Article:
We are pleased to feature a Guest Post from The Society of Authors, in anticipation of our event in association with them at StAnza next week.
"Poets can be reluctant to talk or think about their work in relation to money – it’s a creative pursuit, and the value of a poem isn’t monetary. But it does have a value, and if we believe in this value and want to share it with others, poets and spoken word artists need to be able to make a living doing what they do.
"The Society of Authors has always advocated for the right of all authors to be fairly remunerated for their work – as the Chair of its Poetry and Spoken Word Group, Tamar Yoseloff, has argued, ‘poems are crafted objects … [and] the time and effort given in their making should be considered’.
"This doesn’t mean that poetry and performance must be commodified like any other product – but it is important to think about the ways in which its makers can secure their own livelihoods.
"The Society of Authors Poetry and Spoken Word Group’s series of events on ‘Making a Living as a Poet’ addresses this problem, through practical discussions with poets and spoken word artists across the UK, each with their different experiences of managing to make poetry pay.
"At its first event in London, Tamar Yoseloff spoke to Julia Bird and Tom Chivers, two poets who also run poetry-related businesses (Jaybird Live Literature, a production company that tours theatricalised poetry shows, and the arts company Penned in the Margins, which produces live performances and publishes experimental literature). Both suggested practical ways in which their audience could look beyond words on the page – to think about using new forms, social media, spoken word and visual art.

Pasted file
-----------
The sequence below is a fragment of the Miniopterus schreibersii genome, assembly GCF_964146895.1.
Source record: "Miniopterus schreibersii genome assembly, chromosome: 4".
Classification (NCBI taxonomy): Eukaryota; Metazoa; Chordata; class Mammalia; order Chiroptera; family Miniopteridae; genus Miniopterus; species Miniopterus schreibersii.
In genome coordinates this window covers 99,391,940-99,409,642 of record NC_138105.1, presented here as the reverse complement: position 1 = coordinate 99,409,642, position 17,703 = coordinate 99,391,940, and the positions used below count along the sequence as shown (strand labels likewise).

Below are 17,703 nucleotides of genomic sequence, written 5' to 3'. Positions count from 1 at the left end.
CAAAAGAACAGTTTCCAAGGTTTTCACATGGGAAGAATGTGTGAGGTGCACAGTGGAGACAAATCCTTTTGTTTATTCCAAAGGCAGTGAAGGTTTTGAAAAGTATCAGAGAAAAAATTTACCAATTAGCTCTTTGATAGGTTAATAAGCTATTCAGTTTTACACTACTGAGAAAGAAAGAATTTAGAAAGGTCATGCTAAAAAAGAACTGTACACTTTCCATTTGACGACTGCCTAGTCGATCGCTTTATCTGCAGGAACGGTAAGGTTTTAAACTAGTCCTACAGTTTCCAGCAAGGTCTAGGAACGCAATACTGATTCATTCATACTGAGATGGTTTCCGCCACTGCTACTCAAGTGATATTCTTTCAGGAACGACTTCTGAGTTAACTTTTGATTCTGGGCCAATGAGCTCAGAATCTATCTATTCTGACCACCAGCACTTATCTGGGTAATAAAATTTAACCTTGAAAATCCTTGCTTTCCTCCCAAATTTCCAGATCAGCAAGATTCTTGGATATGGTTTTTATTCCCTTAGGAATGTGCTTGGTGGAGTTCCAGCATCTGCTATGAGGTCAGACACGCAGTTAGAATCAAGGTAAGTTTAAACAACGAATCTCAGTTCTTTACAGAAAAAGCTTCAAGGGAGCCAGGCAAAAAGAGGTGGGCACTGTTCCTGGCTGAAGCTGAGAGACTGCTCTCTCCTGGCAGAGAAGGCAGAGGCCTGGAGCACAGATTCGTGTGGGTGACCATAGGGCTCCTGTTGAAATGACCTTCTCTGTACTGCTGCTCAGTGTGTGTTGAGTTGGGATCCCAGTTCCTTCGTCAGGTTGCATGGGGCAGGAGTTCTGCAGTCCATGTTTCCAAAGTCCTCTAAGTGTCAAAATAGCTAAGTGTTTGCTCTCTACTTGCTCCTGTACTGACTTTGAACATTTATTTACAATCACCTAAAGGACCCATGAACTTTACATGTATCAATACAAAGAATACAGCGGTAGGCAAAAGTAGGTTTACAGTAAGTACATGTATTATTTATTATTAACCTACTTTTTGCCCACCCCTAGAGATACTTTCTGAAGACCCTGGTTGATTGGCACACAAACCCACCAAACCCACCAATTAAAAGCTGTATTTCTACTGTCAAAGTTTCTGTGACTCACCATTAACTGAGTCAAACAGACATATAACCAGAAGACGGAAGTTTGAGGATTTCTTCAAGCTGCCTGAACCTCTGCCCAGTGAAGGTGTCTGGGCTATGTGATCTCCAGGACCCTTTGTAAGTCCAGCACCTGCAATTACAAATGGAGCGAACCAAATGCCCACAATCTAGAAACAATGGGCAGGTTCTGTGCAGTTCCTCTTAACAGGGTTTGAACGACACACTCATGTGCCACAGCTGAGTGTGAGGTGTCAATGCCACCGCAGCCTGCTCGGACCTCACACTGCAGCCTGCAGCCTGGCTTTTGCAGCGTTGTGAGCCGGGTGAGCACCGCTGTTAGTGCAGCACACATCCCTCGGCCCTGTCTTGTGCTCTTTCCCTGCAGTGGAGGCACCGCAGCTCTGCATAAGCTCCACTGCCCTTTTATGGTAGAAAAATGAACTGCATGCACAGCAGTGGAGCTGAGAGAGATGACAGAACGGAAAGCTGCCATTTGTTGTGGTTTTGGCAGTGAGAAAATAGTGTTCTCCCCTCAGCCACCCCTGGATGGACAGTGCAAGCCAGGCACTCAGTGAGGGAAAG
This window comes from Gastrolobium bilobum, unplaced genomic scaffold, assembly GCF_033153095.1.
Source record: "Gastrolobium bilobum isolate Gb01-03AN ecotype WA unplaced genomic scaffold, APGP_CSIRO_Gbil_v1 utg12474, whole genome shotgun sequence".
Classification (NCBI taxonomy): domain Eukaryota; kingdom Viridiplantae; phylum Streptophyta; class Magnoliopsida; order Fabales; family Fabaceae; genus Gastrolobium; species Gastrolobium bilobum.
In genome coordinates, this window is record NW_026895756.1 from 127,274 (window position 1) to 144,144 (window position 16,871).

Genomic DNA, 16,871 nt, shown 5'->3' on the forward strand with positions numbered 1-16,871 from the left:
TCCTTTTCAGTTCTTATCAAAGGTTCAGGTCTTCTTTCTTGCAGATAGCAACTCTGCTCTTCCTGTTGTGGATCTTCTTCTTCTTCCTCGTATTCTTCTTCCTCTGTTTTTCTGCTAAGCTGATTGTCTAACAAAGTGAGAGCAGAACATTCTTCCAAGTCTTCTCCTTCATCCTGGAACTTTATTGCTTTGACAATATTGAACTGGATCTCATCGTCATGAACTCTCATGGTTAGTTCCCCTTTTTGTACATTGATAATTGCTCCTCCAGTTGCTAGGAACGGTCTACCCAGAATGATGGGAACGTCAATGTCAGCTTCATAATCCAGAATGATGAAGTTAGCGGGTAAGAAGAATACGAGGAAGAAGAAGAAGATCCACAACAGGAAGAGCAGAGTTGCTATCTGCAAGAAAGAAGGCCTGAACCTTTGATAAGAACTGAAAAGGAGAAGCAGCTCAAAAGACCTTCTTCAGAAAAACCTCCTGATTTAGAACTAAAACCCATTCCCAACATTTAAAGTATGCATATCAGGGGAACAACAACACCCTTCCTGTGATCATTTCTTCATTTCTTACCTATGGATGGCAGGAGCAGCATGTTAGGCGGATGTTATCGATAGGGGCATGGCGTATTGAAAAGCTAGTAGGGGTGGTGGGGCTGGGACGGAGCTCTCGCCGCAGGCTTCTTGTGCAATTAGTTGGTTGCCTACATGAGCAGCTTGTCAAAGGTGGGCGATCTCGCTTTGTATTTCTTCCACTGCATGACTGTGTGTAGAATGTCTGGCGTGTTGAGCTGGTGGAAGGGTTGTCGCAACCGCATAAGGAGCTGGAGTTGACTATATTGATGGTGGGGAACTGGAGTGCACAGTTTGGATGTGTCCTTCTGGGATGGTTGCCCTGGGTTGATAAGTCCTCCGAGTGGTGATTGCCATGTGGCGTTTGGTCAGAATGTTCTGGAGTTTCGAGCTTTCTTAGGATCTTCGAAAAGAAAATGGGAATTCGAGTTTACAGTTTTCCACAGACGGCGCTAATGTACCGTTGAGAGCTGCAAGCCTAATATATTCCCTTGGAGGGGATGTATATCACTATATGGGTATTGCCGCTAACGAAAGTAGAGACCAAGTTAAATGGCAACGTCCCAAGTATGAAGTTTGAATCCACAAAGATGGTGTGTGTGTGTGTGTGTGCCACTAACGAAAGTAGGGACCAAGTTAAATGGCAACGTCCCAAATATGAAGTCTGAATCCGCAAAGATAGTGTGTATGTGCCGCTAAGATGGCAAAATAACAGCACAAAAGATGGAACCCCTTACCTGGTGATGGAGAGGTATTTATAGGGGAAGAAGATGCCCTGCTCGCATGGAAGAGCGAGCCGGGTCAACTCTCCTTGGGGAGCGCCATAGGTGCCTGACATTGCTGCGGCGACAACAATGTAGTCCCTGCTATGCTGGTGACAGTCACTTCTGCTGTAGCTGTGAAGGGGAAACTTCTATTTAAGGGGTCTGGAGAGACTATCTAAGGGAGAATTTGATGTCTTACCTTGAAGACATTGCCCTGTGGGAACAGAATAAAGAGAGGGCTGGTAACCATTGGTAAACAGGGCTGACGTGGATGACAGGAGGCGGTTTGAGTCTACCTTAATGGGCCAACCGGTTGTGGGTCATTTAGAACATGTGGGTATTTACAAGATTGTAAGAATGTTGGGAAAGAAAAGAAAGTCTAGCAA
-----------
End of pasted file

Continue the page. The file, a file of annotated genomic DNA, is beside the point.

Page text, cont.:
"In association with StAnza, Ken Cockburn will be talking to two more poets who work not only in poetry, but in various related fields and jobs that in turn support their writing (and help them pay the bills).
"Sarah Hesketh has balanced her poetry writing with a successful career as a project manager and literature developer, and was shortlisted for the 2014 Kim Scott Walwyn Prize, which celebrates women in publishing. Her commissions and residencies include working with Age Concern and the Holocaust Memorial Day Trust, and the work she produced following these experiences – her collection The Hard Word Box (Penned in the Margins, 2014) and the sequence of poems ‘Grains of Light’ – were influenced by conversations and interviews from her time at both organisations.
"Harry Giles is a performer, poet, game-maker and ‘general doer of things’. Tonguit (Freight Books, 2016) was shortlisted for the Forward Prize for Best First Collection, but they also have a background in spoken word and live art performance – winning the 2009 BBC Scotland slam championship and touring shows across Europe. Their work also takes place online, and they are involved in a number of arts organisations, including the Forest Café in Edinburgh and the newly-formed The Workers Theatre.
"All three poets make a living by being something more than poets, and will offer attendees practical career advice and a genuinely useful perspective on poetry’s place within a culture and an industry that often needs to be negotiated into rewarding its creators.
"For more information about the work of the Society of Authors Poetry and Spoken Word Group, visit www.societyofauthors.org/groups/pswg."